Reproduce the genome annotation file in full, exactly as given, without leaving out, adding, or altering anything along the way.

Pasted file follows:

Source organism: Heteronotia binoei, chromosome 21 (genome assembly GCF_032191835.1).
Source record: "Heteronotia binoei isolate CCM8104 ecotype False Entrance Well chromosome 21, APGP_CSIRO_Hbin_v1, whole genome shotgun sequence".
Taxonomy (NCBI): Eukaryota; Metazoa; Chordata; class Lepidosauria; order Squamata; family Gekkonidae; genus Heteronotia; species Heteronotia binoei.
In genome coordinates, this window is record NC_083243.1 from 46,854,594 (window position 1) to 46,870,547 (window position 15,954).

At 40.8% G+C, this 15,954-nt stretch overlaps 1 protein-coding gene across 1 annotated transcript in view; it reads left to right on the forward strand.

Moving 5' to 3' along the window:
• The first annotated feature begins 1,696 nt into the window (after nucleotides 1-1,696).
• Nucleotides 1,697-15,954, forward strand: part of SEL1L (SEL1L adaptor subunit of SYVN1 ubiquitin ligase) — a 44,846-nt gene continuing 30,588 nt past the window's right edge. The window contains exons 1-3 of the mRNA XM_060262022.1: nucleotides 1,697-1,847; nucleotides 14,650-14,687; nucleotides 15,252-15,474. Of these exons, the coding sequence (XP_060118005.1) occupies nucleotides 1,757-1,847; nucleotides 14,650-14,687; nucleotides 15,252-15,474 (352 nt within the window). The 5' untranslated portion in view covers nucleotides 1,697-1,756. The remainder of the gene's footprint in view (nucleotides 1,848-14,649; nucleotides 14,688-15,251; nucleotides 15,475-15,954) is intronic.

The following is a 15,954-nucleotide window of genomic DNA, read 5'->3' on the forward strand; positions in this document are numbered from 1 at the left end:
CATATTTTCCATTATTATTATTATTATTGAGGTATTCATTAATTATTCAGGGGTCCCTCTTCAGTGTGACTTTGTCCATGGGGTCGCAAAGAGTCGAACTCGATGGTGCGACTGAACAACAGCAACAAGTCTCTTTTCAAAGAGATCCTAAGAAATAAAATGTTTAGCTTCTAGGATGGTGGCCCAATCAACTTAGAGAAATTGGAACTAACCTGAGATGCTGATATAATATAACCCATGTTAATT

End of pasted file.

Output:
Source organism: Heteronotia binoei, chromosome 21 (genome assembly GCF_032191835.1).
Source record: "Heteronotia binoei isolate CCM8104 ecotype False Entrance Well chromosome 21, APGP_CSIRO_Hbin_v1, whole genome shotgun sequence".
Taxonomy (NCBI): Eukaryota; Metazoa; Chordata; class Lepidosauria; order Squamata; family Gekkonidae; genus Heteronotia; species Heteronotia binoei.
In genome coordinates, this window is record NC_083243.1 from 46,854,594 (window position 1) to 46,870,547 (window position 15,954).

At 40.8% G+C, this 15,954-nt stretch overlaps 1 protein-coding gene across 1 annotated transcript in view; it reads left to right on the forward strand.

Moving 5' to 3' along the window:
• The first annotated feature begins 1,696 nt into the window (after nucleotides 1-1,696).
• Nucleotides 1,697-15,954, forward strand: part of SEL1L (SEL1L adaptor subunit of SYVN1 ubiquitin ligase) — a 44,846-nt gene continuing 30,588 nt past the window's right edge. The window contains exons 1-3 of the mRNA XM_060262022.1: nucleotides 1,697-1,847; nucleotides 14,650-14,687; nucleotides 15,252-15,474. Of these exons, the coding sequence (XP_060118005.1) occupies nucleotides 1,757-1,847; nucleotides 14,650-14,687; nucleotides 15,252-15,474 (352 nt within the window). The 5' untranslated portion in view covers nucleotides 1,697-1,756. The remainder of the gene's footprint in view (nucleotides 1,848-14,649; nucleotides 14,688-15,251; nucleotides 15,475-15,954) is intronic.

The following is a 15,954-nucleotide window of genomic DNA, read 5'->3' on the forward strand; positions in this document are numbered from 1 at the left end:
CATATTTTCCATTATTATTATTATTATTGAGGTATTCATTAATTATTCAGGGGTCCCTCTTCAGTGTGACTTTGTCCATGGGGTCGCAAAGAGTCGAACTCGATGGTGCGACTGAACAACAGCAACAAGTCTCTTTTCAAAGAGATCCTAAGAAATAAAATGTTTAGCTTCTAGGATGGTGGCCCAATCAACTTAGAGAAATTGGAACTAACCTGAGATGCTGATATAATATAACCCATGTTAATT